The writing group did not feel the focused update needed to address any clinical scenarios in patients with stable ischemic heart disease and prior CABG. These indications from the prior document show a pattern similar to that seen in patients without prior CABG; the presence of high-risk findings on noninvasive testing, higher severity of symptoms, or an increasing burden of disease in either the bypass grafts or native coronaries increased the likelihood of an appropriate rating. The only inappropriate ratings in patients with prior CABG were noted in patients receiving no or minimal anti-ischemic therapy or having low-risk findings on noninvasive testing. More uncertain ratings occurred in this group of patients, reflecting their higher complexity, higher risk, and the limited availability of published evidence regarding management outcome.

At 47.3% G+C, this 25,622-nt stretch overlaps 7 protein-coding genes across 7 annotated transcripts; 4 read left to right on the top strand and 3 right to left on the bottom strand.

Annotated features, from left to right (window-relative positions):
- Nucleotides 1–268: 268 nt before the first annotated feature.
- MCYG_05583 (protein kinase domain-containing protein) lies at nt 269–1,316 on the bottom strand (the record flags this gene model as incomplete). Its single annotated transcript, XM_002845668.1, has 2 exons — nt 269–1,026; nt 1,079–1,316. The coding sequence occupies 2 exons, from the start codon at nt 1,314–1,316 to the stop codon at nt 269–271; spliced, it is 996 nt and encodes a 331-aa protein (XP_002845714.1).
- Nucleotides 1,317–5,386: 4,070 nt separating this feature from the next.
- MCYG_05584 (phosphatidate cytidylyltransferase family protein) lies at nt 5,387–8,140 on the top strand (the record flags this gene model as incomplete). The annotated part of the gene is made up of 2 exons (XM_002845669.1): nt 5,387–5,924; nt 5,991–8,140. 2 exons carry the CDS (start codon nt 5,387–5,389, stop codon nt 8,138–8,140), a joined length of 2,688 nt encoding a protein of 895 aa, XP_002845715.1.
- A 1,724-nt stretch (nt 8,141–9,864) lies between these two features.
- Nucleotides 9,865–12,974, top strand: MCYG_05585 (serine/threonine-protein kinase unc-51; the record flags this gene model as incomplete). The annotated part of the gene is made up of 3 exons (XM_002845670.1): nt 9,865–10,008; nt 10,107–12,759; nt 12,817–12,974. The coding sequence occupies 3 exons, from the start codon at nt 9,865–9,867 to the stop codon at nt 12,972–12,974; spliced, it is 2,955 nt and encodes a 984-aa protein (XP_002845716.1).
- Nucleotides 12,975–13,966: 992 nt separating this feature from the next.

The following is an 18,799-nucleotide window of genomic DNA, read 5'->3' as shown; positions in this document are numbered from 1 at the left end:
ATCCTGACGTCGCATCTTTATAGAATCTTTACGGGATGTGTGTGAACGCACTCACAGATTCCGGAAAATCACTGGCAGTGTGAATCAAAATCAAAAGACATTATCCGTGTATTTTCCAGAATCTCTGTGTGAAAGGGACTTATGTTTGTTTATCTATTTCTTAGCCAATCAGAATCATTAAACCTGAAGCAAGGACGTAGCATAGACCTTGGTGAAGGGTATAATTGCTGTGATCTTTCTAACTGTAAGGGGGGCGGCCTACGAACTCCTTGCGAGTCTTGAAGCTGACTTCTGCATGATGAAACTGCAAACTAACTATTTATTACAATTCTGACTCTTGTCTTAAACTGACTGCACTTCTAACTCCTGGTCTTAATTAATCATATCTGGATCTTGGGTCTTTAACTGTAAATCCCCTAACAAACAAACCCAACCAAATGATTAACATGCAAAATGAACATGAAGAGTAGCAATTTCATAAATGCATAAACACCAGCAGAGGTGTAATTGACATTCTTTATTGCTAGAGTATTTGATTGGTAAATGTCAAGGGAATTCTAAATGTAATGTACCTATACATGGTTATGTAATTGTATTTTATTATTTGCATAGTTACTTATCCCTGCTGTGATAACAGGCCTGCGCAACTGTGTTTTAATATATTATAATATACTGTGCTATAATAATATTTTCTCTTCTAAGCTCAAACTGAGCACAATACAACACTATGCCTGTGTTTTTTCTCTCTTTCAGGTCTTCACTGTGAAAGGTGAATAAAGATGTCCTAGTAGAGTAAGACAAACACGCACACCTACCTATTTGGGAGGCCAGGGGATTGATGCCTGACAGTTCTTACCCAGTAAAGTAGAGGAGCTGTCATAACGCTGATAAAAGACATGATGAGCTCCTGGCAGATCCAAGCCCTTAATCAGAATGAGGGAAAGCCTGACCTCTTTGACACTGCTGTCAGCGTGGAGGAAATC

Application of Criteria
There are many potential applications for the AUC. Clinicians can use the ratings for decision support or as an educational tool when considering the need for revascularization. Moreover, these criteria can be used to facilitate discussion with patients and/or referring physicians about the need for revascularization. Facilities and payers may choose to use these criteria either prospectively in the design of protocols or pre-authorization procedures, or retrospectively for quality reports. It is hoped that payers would use these criteria to ensure that their members receive necessary, beneficial, and cost-effective cardiovascular care, rather than for other purposes.